The other labor laws that typically apply to youth doing agricultural work on a farm continue to apply throughout the school year.  For example, employers must maintain records for youth employees, provide a written agreement of compensation and a statement of earnings on payday, and a 30 minute rest period if the youth works more than five consecutive hours.  An employer can’t assign any youth under the age of 16 with a “hazardous” job or task unless the youth is 14 or 15 and has a certificate of completion for tractor or machine operation.  Further information about these and other laws that apply to youth under 18 working on a farm is in our new Law Bulletin, Youth Labor on the Farm:  Laws Farmers Need to Know, available here.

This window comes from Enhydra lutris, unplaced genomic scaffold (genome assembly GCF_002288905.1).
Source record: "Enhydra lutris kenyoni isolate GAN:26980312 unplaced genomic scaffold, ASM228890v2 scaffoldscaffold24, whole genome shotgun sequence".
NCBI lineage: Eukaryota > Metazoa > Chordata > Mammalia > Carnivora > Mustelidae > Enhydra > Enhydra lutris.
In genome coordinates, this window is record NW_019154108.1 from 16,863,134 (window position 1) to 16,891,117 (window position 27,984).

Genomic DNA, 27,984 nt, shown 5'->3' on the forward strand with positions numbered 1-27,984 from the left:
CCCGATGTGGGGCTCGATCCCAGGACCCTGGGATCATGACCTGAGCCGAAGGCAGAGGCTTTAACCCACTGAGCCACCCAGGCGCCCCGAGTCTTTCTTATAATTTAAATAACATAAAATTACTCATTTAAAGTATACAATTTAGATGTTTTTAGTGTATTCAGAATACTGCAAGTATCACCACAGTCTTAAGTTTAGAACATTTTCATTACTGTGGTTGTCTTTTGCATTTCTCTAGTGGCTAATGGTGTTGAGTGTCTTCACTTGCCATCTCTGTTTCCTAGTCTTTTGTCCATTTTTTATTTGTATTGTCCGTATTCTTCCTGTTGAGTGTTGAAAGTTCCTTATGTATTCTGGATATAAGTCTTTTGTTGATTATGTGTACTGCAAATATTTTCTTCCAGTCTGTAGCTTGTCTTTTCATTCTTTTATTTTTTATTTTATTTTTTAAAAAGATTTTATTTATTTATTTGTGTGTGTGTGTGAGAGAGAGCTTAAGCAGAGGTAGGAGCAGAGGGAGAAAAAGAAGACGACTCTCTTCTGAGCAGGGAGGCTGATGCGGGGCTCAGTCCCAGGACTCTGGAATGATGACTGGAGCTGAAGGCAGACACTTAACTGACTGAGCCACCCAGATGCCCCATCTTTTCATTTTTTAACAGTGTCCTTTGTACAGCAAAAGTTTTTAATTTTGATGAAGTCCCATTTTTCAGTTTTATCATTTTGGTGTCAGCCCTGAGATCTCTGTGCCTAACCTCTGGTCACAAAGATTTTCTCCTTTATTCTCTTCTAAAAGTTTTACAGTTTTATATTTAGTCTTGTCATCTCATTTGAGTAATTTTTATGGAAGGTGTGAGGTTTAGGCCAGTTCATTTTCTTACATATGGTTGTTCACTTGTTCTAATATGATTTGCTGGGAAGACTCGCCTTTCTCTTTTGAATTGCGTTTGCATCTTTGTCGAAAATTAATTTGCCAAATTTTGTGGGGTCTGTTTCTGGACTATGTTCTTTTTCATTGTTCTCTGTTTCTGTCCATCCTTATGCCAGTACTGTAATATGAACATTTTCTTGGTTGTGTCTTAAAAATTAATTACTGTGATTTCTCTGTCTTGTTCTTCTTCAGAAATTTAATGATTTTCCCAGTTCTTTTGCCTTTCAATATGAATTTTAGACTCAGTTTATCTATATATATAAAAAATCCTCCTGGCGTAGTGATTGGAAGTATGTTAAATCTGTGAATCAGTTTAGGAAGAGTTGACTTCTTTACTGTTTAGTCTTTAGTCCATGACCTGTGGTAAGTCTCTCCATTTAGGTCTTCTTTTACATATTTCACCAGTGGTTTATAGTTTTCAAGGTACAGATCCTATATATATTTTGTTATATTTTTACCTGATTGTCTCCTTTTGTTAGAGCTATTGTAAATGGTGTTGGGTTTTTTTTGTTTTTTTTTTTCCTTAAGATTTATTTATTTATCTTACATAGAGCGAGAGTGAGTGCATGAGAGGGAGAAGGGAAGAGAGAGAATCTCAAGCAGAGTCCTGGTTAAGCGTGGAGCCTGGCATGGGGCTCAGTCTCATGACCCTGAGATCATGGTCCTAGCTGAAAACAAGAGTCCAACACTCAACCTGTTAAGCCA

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In the news: USDA’s Economic Research Service employees unionize

Written by Evin Bachelor, Law Fellow, OSU Extension Agricultural & Resource Law Program

When you don’t want to move, you don’t want to move.  That’s the message being sent to Secretary Perdue and the leadership of the USDA by employees of the USDA Economic Research Service (ERS), who recently voted to unionize 138 to 4.

ERS produces research on agriculture and rural economies that is used by policymakers in determining where to prioritize federal money, personnel, and attention.  Many universities and agricultural organizations also utilize the data in their own research.  Economists and statisticians make up a large portion of ERS’s staff.